Actually, I have a second theory as to why "normal" people don't think speed is important. Consumer-grade computers built by compaies like Compaq and HP use the slowest, cheapest components the manufacturers can get away with -- because manufacturers know that "normal" people are stupid, and don't understand anything besides CPU speed. It's absolutely sinful how willing normal companies are to use components that are just a LITTLE cheaper, but carry a HUGE performance penalty relative to the cost savings.

I mean, for god's sake, selling a 2.4GHz system with a 5400RPM hard drive, 128megs of CL-3 PC-133 SDRAM, on-board UMA video, and a HSP winmodem should be a criminal offense. Such a system, when compared to a 14 month old 1.6GHz system owned by an enthusiast friend, WON'T seem to be much faster. Of course, the friend's nominally slower system probably has 512 megs of DDR, a 7200RPM hard drive, and a GeForce-family video card, and its owner would sooner slash his wrists than touch a HSP winmodem. Compare the crippled 2.4GHz Compaq or HP system against one with a 7200RPM hard drive, 512 megs of DDR, and a Radeon 9700, and I guarantee the GOOD 2.4GHz system will totally SPANK both the HP/Compaq 2.4GHz system and the year-old 1.6GHz system.
October 26, 2002 11:44:11 PM

Well said that man! :-)
October 27, 2002 12:29:46 AM

That is pretty much what I was trying to say.
However you might be putting it a bit too extreme, though your ideology is true and I agree.
Let us not forget how much HDD fragmentation, RPM speed and capacity filling can affect that. Fresh systems with 500MHZ and 5400RPM drives could load IE faster than messy ones at 2.4GHZ! I can speak that from experience on a 350MMX P2 system I had.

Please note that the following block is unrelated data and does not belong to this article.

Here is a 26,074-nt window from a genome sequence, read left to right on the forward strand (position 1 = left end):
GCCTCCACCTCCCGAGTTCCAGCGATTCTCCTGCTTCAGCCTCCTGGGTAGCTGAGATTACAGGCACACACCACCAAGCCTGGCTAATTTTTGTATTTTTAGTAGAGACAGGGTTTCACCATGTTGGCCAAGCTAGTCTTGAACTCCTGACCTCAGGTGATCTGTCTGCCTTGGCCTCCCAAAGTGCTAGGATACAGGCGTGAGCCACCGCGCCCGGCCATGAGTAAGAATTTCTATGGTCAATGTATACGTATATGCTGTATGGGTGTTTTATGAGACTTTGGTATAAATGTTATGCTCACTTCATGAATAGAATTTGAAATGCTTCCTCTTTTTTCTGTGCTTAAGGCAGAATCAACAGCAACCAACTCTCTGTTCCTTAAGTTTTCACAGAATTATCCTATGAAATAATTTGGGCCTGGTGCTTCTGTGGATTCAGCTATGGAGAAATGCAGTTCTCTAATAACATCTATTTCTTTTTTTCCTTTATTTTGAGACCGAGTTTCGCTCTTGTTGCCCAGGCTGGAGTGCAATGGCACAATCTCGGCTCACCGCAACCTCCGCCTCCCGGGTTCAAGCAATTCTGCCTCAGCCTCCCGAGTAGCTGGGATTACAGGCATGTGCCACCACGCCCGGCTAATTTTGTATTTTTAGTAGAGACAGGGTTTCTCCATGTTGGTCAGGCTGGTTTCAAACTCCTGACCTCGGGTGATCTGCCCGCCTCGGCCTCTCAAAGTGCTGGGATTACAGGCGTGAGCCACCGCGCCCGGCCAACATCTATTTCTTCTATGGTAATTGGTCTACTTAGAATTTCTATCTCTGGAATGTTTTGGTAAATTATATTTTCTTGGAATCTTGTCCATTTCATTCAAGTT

However under normal user-care circumstances, after many speed grades, you can notice a slight performance increase. WinXP is especially sensitive to that.

I guess I just see the world from a fisheye. -Eden<P ID="edit"><FONT SIZE=-1><EM>Edited by Eden on 10/26/02 08:33 PM.</EM></FONT></P>
October 27, 2002 11:28:20 AM

That's exactly my point jskubick...for us enthusiasts that difference of a few seconds is more than enough to make us want to upgrade our PCs. We notice it and we consider it important.
But to many people, "a few seconds" are not important in a computer, just as its not important to me to spend more money in a car that reaches 60 miles per hour "a few seconds" faster. But a car enthusiast will surely notice the difference and will spend his money on the faster car.

It's not important to know all the answers, as long as you know how to contact someone who does.
October 27, 2002 2:23:25 PM

Oh god no! One second off my life waiting for IE to load is going to kill me...
Is it really worth spending another $500-$1000 every year just because IE can load a fraction of a second faster. I mean to enthusastics that may be needed, but to the common person who uses it basically to surf the internet, type and check email, anything above a pentium can do fine.

"If you sign up for AOL now, we'll give you 1024 hours of slow service and disconnects free of charge"
October 27, 2002 6:48:53 PM

That wasn't the point, it was to prove that CPU CAN affect general usage. I personally cannot stand computers which take over 5 seconds to open My Computer or IE, nor do I like it when MS WORD plays with me and takes more than 3 seconds when it usually takes 1.

I guess I just see the world from a fisheye. -Eden